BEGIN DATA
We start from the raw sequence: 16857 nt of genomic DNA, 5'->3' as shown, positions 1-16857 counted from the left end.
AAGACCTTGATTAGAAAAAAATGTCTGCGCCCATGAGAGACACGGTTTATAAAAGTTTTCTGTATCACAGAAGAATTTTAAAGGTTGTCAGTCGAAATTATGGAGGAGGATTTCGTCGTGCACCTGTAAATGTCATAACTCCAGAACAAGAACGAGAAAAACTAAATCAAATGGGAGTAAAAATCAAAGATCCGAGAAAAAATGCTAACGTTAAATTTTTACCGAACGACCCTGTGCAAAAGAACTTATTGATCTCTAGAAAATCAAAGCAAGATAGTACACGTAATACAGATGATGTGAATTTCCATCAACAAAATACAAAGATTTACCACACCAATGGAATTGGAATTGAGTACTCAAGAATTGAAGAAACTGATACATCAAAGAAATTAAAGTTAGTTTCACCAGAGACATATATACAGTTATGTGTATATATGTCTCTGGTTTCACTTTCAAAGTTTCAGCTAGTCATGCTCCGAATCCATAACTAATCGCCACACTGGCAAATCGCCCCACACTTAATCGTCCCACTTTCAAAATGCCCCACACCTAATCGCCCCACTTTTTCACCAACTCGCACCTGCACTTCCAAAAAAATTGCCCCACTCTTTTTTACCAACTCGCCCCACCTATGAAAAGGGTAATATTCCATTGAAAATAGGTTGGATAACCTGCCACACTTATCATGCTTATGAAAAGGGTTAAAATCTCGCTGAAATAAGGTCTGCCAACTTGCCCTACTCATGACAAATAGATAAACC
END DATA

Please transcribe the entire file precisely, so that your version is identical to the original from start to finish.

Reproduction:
We start from the raw sequence: 16857 nt of genomic DNA, 5'->3' as shown, positions 1-16857 counted from the left end.
AAGACCTTGATTAGAAAAAAATGTCTGCGCCCATGAGAGACACGGTTTATAAAAGTTTTCTGTATCACAGAAGAATTTTAAAGGTTGTCAGTCGAAATTATGGAGGAGGATTTCGTCGTGCACCTGTAAATGTCATAACTCCAGAACAAGAACGAGAAAAACTAAATCAAATGGGAGTAAAAATCAAAGATCCGAGAAAAAATGCTAACGTTAAATTTTTACCGAACGACCCTGTGCAAAAGAACTTATTGATCTCTAGAAAATCAAAGCAAGATAGTACACGTAATACAGATGATGTGAATTTCCATCAACAAAATACAAAGATTTACCACACCAATGGAATTGGAATTGAGTACTCAAGAATTGAAGAAACTGATACATCAAAGAAATTAAAGTTAGTTTCACCAGAGACATATATACAGTTATGTGTATATATGTCTCTGGTTTCACTTTCAAAGTTTCAGCTAGTCATGCTCCGAATCCATAACTAATCGCCACACTGGCAAATCGCCCCACACTTAATCGTCCCACTTTCAAAATGCCCCACACCTAATCGCCCCACTTTTTCACCAACTCGCACCTGCACTTCCAAAAAAATTGCCCCACTCTTTTTTACCAACTCGCCCCACCTATGAAAAGGGTAATATTCCATTGAAAATAGGTTGGATAACCTGCCACACTTATCATGCTTATGAAAAGGGTTAAAATCTCGCTGAAATAAGGTCTGCCAACTTGCCCTACTCATGACAAATAGATAAACC